On April 6, 2009, a magnitude 6.3 earthquake struck the medieval city of L’Aquila in central Italy. Three hundred people lost their lives and 70,000 were left homeless by the catastrophe, and eighty percent of the historic center of the city was destroyed or damaged.
Government response in the months that followed focused on new residential construction to house the thousands of displaced residents. The historic center was cleared of debris and stabilized but remained a “zona rossa,” uninhabited and closed to public access.
Milan photographer Michele Nastasi began working in L’Aquila soon after the earthquake. His photographs record a cityscape of prosthesis: splints, casts and stays shore-up and stabilize centuries-old structures.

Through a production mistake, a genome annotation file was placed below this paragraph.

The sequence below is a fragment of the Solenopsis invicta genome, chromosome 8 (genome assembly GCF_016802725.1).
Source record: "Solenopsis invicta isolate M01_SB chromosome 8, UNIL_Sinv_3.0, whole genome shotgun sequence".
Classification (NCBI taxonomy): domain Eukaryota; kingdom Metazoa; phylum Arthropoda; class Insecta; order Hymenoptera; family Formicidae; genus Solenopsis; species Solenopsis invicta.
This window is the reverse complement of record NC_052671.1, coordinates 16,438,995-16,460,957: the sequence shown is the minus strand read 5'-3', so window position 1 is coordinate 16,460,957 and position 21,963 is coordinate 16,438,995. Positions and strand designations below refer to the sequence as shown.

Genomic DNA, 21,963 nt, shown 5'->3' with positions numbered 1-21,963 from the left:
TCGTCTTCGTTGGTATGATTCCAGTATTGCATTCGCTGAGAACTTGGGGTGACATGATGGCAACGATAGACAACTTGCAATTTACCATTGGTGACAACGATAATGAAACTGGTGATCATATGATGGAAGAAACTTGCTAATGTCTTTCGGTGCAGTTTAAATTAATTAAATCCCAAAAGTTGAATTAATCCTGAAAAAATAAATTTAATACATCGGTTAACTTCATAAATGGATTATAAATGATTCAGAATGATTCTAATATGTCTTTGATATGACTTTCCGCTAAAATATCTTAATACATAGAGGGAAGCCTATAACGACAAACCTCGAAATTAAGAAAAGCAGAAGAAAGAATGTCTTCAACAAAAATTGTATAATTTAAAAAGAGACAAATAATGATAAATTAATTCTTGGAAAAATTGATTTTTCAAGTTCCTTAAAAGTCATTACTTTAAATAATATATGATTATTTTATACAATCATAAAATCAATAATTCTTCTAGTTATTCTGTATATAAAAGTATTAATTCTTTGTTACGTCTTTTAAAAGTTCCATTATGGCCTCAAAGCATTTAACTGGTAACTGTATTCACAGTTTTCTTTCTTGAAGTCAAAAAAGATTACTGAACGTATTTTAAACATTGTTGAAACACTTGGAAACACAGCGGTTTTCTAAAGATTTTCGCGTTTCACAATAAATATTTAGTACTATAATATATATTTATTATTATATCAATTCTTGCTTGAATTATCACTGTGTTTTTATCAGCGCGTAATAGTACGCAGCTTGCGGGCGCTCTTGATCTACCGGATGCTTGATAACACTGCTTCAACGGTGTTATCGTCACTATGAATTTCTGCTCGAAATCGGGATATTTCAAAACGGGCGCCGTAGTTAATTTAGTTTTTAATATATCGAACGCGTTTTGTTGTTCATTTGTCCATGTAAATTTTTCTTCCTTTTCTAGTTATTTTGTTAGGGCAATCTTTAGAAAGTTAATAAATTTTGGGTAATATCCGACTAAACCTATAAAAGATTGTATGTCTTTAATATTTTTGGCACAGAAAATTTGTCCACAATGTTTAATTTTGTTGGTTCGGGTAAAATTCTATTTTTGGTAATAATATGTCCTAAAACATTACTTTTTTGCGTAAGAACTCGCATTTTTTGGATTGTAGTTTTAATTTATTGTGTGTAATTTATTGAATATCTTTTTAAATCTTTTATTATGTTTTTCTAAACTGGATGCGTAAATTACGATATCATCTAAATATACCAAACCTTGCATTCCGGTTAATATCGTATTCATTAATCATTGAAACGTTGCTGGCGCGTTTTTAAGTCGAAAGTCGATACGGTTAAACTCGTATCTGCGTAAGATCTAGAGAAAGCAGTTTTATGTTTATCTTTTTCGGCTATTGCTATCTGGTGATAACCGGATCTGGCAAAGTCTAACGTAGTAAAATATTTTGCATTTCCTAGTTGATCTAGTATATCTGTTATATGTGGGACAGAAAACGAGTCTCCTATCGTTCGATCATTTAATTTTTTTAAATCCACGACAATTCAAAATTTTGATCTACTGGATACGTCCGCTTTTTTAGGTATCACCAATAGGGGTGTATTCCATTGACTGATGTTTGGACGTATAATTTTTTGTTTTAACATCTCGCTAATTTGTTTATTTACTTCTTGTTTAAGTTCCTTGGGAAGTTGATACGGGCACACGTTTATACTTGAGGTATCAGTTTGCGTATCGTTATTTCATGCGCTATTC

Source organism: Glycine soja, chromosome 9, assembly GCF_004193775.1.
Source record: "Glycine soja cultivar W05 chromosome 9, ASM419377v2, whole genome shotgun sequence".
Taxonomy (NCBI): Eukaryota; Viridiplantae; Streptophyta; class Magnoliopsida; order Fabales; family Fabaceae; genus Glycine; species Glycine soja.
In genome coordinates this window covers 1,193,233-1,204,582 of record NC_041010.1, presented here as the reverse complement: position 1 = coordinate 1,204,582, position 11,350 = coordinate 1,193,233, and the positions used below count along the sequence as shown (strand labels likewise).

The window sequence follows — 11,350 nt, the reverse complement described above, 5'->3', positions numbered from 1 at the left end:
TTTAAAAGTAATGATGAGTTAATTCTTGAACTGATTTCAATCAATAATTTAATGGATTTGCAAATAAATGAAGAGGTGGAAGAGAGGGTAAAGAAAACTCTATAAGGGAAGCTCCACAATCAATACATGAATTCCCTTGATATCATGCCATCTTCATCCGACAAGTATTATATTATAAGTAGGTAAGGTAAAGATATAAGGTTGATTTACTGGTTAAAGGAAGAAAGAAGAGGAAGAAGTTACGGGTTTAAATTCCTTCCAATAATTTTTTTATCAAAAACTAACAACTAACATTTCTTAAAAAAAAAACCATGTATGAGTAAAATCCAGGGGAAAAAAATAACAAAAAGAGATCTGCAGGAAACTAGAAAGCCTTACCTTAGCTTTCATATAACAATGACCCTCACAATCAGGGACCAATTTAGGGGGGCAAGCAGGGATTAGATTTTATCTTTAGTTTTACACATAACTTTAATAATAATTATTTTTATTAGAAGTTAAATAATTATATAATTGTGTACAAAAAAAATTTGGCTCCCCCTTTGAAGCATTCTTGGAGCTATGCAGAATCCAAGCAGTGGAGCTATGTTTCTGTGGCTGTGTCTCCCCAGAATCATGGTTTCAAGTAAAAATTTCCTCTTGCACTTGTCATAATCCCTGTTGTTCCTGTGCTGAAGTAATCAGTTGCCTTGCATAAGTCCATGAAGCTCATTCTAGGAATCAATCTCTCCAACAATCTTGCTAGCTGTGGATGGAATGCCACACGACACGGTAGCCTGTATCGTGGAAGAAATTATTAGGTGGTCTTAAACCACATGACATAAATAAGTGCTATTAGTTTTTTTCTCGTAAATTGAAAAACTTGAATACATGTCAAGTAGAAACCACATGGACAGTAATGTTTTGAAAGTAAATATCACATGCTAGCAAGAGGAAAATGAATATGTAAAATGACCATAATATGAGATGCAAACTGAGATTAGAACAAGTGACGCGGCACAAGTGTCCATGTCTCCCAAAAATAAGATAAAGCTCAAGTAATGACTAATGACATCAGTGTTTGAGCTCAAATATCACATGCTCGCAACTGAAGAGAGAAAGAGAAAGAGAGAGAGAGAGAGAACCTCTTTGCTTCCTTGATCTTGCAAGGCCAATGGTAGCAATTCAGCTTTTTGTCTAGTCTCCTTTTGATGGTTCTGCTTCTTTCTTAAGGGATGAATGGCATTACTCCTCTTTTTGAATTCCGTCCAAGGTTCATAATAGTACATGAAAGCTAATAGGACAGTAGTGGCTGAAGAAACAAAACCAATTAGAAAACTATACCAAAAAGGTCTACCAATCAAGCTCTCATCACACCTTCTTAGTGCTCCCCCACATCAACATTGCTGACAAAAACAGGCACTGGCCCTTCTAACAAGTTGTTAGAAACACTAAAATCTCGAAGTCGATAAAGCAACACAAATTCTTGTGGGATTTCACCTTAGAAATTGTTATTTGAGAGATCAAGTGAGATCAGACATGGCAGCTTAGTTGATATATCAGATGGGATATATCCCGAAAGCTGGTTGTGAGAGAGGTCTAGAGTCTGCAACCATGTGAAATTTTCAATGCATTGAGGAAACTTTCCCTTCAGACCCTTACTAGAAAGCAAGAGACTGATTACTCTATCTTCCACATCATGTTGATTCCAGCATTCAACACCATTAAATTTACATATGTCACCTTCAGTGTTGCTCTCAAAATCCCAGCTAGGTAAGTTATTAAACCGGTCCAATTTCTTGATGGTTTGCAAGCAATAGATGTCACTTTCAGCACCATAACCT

Nastasi’s work is on view at the Wolk Gallery (7-338) through April 18. For more information, contact Gary Van Zante, curator of architecture and design at the MIT Museum: firstname.lastname@example.org; or Laura Knott, curatorial associate: email@example.com.